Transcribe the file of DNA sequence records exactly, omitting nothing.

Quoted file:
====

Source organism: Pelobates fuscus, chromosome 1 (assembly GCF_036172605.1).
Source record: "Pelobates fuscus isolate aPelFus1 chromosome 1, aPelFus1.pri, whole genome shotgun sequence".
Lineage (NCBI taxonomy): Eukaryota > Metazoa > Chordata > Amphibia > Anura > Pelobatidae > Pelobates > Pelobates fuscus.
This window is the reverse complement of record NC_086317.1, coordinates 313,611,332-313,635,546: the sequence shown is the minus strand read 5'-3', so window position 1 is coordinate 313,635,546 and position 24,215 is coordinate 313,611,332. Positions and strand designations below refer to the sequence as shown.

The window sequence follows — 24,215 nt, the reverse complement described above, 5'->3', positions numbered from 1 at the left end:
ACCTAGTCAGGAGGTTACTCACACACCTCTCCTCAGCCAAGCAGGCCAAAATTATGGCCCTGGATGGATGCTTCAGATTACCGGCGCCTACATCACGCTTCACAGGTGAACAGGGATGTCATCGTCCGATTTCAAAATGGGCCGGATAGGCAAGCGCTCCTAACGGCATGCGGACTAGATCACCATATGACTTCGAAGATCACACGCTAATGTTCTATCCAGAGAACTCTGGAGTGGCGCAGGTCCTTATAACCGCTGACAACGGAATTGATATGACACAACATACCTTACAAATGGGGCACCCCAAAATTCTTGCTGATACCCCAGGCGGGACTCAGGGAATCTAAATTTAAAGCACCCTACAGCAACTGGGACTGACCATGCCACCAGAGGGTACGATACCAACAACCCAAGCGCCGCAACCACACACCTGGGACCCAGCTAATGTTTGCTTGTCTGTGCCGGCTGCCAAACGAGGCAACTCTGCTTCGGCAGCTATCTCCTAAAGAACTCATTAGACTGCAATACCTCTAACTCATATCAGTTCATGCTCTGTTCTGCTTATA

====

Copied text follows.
Source organism: Pelobates fuscus, chromosome 1 (assembly GCF_036172605.1).
Source record: "Pelobates fuscus isolate aPelFus1 chromosome 1, aPelFus1.pri, whole genome shotgun sequence".
Lineage (NCBI taxonomy): Eukaryota > Metazoa > Chordata > Amphibia > Anura > Pelobatidae > Pelobates > Pelobates fuscus.
This window is the reverse complement of record NC_086317.1, coordinates 313,611,332-313,635,546: the sequence shown is the minus strand read 5'-3', so window position 1 is coordinate 313,635,546 and position 24,215 is coordinate 313,611,332. Positions and strand designations below refer to the sequence as shown.

The window sequence follows — 24,215 nt, the reverse complement described above, 5'->3', positions numbered from 1 at the left end:
ACCTAGTCAGGAGGTTACTCACACACCTCTCCTCAGCCAAGCAGGCCAAAATTATGGCCCTGGATGGATGCTTCAGATTACCGGCGCCTACATCACGCTTCACAGGTGAACAGGGATGTCATCGTCCGATTTCAAAATGGGCCGGATAGGCAAGCGCTCCTAACGGCATGCGGACTAGATCACCATATGACTTCGAAGATCACACGCTAATGTTCTATCCAGAGAACTCTGGAGTGGCGCAGGTCCTTATAACCGCTGACAACGGAATTGATATGACACAACATACCTTACAAATGGGGCACCCCAAAATTCTTGCTGATACCCCAGGCGGGACTCAGGGAATCTAAATTTAAAGCACCCTACAGCAACTGGGACTGACCATGCCACCAGAGGGTACGATACCAACAACCCAAGCGCCGCAACCACACACCTGGGACCCAGCTAATGTTTGCTTGTCTGTGCCGGCTGCCAAACGAGGCAACTCTGCTTCGGCAGCTATCTCCTAAAGAACTCATTAGACTGCAATACCTCTAACTCATATCAGTTCATGCTCTGTTCTGCTTATA